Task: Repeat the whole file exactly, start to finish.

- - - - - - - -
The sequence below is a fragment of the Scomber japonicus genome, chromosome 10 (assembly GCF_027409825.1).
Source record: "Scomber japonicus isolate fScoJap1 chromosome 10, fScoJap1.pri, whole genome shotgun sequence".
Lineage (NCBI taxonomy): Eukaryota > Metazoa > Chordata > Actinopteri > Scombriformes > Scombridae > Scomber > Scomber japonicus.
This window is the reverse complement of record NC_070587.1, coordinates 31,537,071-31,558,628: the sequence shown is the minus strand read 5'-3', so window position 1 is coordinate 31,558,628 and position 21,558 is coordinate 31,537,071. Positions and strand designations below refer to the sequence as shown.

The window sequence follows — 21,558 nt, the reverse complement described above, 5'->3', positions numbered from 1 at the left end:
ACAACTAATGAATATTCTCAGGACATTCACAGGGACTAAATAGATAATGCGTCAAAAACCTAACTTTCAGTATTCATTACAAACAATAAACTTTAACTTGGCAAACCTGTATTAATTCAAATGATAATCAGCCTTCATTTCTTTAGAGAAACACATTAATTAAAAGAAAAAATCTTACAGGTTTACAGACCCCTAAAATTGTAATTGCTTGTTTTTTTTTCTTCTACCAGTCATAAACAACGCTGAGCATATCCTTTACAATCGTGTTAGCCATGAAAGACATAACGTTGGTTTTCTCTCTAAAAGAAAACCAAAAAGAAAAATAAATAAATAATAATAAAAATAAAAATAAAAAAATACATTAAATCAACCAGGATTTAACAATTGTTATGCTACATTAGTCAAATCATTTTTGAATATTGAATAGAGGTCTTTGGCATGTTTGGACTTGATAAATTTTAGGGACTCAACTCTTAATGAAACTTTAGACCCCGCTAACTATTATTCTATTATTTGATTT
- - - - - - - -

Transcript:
The sequence below is a fragment of the Scomber japonicus genome, chromosome 10 (assembly GCF_027409825.1).
Source record: "Scomber japonicus isolate fScoJap1 chromosome 10, fScoJap1.pri, whole genome shotgun sequence".
Lineage (NCBI taxonomy): Eukaryota > Metazoa > Chordata > Actinopteri > Scombriformes > Scombridae > Scomber > Scomber japonicus.
This window is the reverse complement of record NC_070587.1, coordinates 31,537,071-31,558,628: the sequence shown is the minus strand read 5'-3', so window position 1 is coordinate 31,558,628 and position 21,558 is coordinate 31,537,071. Positions and strand designations below refer to the sequence as shown.

The window sequence follows — 21,558 nt, the reverse complement described above, 5'->3', positions numbered from 1 at the left end:
ACAACTAATGAATATTCTCAGGACATTCACAGGGACTAAATAGATAATGCGTCAAAAACCTAACTTTCAGTATTCATTACAAACAATAAACTTTAACTTGGCAAACCTGTATTAATTCAAATGATAATCAGCCTTCATTTCTTTAGAGAAACACATTAATTAAAAGAAAAAATCTTACAGGTTTACAGACCCCTAAAATTGTAATTGCTTGTTTTTTTTTCTTCTACCAGTCATAAACAACGCTGAGCATATCCTTTACAATCGTGTTAGCCATGAAAGACATAACGTTGGTTTTCTCTCTAAAAGAAAACCAAAAAGAAAAATAAATAAATAATAATAAAAATAAAAATAAAAAAATACATTAAATCAACCAGGATTTAACAATTGTTATGCTACATTAGTCAAATCATTTTTGAATATTGAATAGAGGTCTTTGGCATGTTTGGACTTGATAAATTTTAGGGACTCAACTCTTAATGAAACTTTAGACCCCGCTAACTATTATTCTATTATTTGATTT